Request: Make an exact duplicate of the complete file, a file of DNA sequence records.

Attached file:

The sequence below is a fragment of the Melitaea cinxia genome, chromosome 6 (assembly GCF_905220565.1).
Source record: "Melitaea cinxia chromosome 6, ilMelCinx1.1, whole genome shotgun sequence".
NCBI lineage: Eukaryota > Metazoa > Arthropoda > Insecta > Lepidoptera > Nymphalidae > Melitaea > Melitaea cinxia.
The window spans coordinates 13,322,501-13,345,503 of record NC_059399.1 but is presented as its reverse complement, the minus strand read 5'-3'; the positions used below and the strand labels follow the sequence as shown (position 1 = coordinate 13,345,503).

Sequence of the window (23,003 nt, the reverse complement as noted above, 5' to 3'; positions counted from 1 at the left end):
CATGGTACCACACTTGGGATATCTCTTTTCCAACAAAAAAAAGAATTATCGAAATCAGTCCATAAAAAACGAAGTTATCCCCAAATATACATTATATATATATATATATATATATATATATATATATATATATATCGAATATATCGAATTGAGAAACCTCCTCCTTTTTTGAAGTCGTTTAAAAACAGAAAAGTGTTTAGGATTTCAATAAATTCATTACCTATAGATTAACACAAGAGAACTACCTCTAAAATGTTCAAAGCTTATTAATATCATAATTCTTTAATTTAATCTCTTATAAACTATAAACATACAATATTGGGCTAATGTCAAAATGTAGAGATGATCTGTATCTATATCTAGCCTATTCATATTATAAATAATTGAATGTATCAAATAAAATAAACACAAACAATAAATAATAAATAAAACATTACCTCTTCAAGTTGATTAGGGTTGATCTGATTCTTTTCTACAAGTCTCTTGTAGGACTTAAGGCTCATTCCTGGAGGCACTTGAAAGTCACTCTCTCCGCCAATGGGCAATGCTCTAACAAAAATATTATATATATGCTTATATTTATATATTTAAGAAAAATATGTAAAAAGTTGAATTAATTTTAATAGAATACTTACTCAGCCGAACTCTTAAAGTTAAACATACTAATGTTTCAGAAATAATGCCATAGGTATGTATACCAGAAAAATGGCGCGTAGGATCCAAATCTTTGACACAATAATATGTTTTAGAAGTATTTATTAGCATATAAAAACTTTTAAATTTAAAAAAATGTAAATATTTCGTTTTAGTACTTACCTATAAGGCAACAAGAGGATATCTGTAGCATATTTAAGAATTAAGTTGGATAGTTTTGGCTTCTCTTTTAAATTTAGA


The sequence below is a fragment of the Melitaea cinxia genome, chromosome 6 (assembly GCF_905220565.1).
Source record: "Melitaea cinxia chromosome 6, ilMelCinx1.1, whole genome shotgun sequence".
NCBI lineage: Eukaryota > Metazoa > Arthropoda > Insecta > Lepidoptera > Nymphalidae > Melitaea > Melitaea cinxia.
The window spans coordinates 13,322,501-13,345,503 of record NC_059399.1 but is presented as its reverse complement, the minus strand read 5'-3'; the positions used below and the strand labels follow the sequence as shown (position 1 = coordinate 13,345,503).

Sequence of the window (23,003 nt, the reverse complement as noted above, 5' to 3'; positions counted from 1 at the left end):
CATGGTACCACACTTGGGATATCTCTTTTCCAACAAAAAAAAGAATTATCGAAATCAGTCCATAAAAAACGAAGTTATCCCCAAATATACATTATATATATATATATATATATATATATATATATATATATATATCGAATATATCGAATTGAGAAACCTCCTCCTTTTTTGAAGTCGTTTAAAAACAGAAAAGTGTTTAGGATTTCAATAAATTCATTACCTATAGATTAACACAAGAGAACTACCTCTAAAATGTTCAAAGCTTATTAATATCATAATTCTTTAATTTAATCTCTTATAAACTATAAACATACAATATTGGGCTAATGTCAAAATGTAGAGATGATCTGTATCTATATCTAGCCTATTCATATTATAAATAATTGAATGTATCAAATAAAATAAACACAAACAATAAATAATAAATAAAACATTACCTCTTCAAGTTGATTAGGGTTGATCTGATTCTTTTCTACAAGTCTCTTGTAGGACTTAAGGCTCATTCCTGGAGGCACTTGAAAGTCACTCTCTCCGCCAATGGGCAATGCTCTAACAAAAATATTATATATATGCTTATATTTATATATTTAAGAAAAATATGTAAAAAGTTGAATTAATTTTAATAGAATACTTACTCAGCCGAACTCTTAAAGTTAAACATACTAATGTTTCAGAAATAATGCCATAGGTATGTATACCAGAAAAATGGCGCGTAGGATCCAAATCTTTGACACAATAATATGTTTTAGAAGTATTTATTAGCATATAAAAACTTTTAAATTTAAAAAAATGTAAATATTTCGTTTTAGTACTTACCTATAAGGCAACAAGAGGATATCTGTAGCATATTTAAGAATTAAGTTGGATAGTTTTGGCTTCTCTTTTAAATTTAGA